Four days later, Acevedo received a letter from a Tides Advocacy attorney on behalf of the nonprofit requesting that he turn over the fundraised money.

When asked to comment on the events that led to Acevedo’s resignation, Bix said that Acevedo demanded a promotion within 24 hours without consultation of any other staff, or he’d resign. However, Acevedo mentioned that he spoke with members of the Leadership Table about his desire to move up.

Bix also cited concerns that Acevedo’s promotion would make others uncomfortable because of his past behavior. “Other staff told us that they would have resigned themselves if the individual had been promoted to be their supervisor,” said Bix.

Former Leadership Table member Rey Virgen Morales said he and other members pleaded with Bix for a meeting to resolve the conflict and hopefully bring Acevedo back. Several weeks went by before Morales and others were told that Bix had dissolved the group. Bix asked if he wanted to reapply to the organization, but he declined. Several others also declined.

“I believe our power comes from the community, the power isn’t from one person. I don’t want to be a part of Nobody Leaves Mid-Hudson anymore,” said Morales.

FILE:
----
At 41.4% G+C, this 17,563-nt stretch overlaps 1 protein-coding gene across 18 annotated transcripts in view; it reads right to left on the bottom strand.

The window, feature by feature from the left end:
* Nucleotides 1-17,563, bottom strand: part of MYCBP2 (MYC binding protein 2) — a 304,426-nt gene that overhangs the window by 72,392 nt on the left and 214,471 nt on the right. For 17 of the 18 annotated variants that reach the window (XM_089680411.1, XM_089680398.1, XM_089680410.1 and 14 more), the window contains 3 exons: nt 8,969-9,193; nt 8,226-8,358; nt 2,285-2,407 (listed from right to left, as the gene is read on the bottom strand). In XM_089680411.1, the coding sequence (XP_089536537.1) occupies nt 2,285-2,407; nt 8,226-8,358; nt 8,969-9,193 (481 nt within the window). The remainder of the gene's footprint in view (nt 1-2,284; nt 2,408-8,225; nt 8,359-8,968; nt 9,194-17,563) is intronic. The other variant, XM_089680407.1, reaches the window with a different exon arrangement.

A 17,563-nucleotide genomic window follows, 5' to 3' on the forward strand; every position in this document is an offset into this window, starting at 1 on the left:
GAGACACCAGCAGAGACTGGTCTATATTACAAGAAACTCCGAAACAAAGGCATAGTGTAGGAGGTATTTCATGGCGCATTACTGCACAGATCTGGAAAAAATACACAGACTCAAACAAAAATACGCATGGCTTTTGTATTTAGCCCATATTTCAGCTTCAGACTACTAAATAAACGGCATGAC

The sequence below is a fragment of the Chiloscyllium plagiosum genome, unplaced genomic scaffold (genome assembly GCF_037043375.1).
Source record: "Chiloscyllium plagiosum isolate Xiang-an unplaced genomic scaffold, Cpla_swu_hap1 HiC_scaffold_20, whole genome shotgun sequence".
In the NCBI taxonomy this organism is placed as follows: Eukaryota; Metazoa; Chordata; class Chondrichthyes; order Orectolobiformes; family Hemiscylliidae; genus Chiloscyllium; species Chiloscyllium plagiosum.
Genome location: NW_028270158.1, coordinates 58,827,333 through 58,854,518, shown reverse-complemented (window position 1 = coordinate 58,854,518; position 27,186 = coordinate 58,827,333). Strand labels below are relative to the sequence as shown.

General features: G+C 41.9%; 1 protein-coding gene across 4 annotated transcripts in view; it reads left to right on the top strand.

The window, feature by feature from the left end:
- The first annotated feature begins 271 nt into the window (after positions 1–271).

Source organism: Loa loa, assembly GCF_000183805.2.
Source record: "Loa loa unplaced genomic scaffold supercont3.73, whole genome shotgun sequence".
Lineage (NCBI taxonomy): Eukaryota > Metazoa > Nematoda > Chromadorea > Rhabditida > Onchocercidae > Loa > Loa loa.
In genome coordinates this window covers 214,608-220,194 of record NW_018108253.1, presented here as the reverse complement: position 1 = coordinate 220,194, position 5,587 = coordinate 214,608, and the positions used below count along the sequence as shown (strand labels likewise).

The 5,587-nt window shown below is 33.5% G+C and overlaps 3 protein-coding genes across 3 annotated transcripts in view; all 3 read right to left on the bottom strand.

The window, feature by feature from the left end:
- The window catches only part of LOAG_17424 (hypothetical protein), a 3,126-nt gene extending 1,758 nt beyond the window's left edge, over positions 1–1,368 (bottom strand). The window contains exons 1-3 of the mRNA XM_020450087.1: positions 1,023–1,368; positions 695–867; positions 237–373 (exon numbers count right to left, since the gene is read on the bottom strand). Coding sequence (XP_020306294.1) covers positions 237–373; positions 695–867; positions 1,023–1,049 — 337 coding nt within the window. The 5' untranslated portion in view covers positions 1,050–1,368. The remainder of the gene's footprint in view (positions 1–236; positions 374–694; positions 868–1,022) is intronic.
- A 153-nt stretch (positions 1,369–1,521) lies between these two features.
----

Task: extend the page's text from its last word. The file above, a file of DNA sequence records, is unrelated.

Acevedo, Morales and other former NLMH organizers and volunteers have since joined a new group, Las Mejores Huellas de los Inmigrantes, or The Best Footprints of Immigrants. The Hudson Valley-based group has focused on municipal ID campaigns for undocumented immigrants.

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The Road Ahead

Neither the publicized experiences of the former interns, nor Acevedo’s story, seem to have irreparably tarnished NLMH’s image. Bix shared that 110 interns signed on to volunteer for the fall semester. However, harming the nonprofit is not Contra La Máquina’s goal.

In an open letter under their coalition’s name, members of the group have invited others to join them in an ongoing community conversation about their experiences with NLMH. The group recently hosted a “Virtual Community Dialogue and Next Steps” meeting to discuss their goals and answer questions.

They’ve also set out a list of steps they hope NLMH will follow in what Contra La Máquina dubs an “accountability process.”

“By entering into this process of accountability and healing together, we will create new bonds strengthening our communities and begin shaping a future as a collective,” the open letter reads.

Update 10/24/2020: This article has been updated to further clarify that the Vassar Career Development did allow certain students to retain their stipends after the initial request to return them.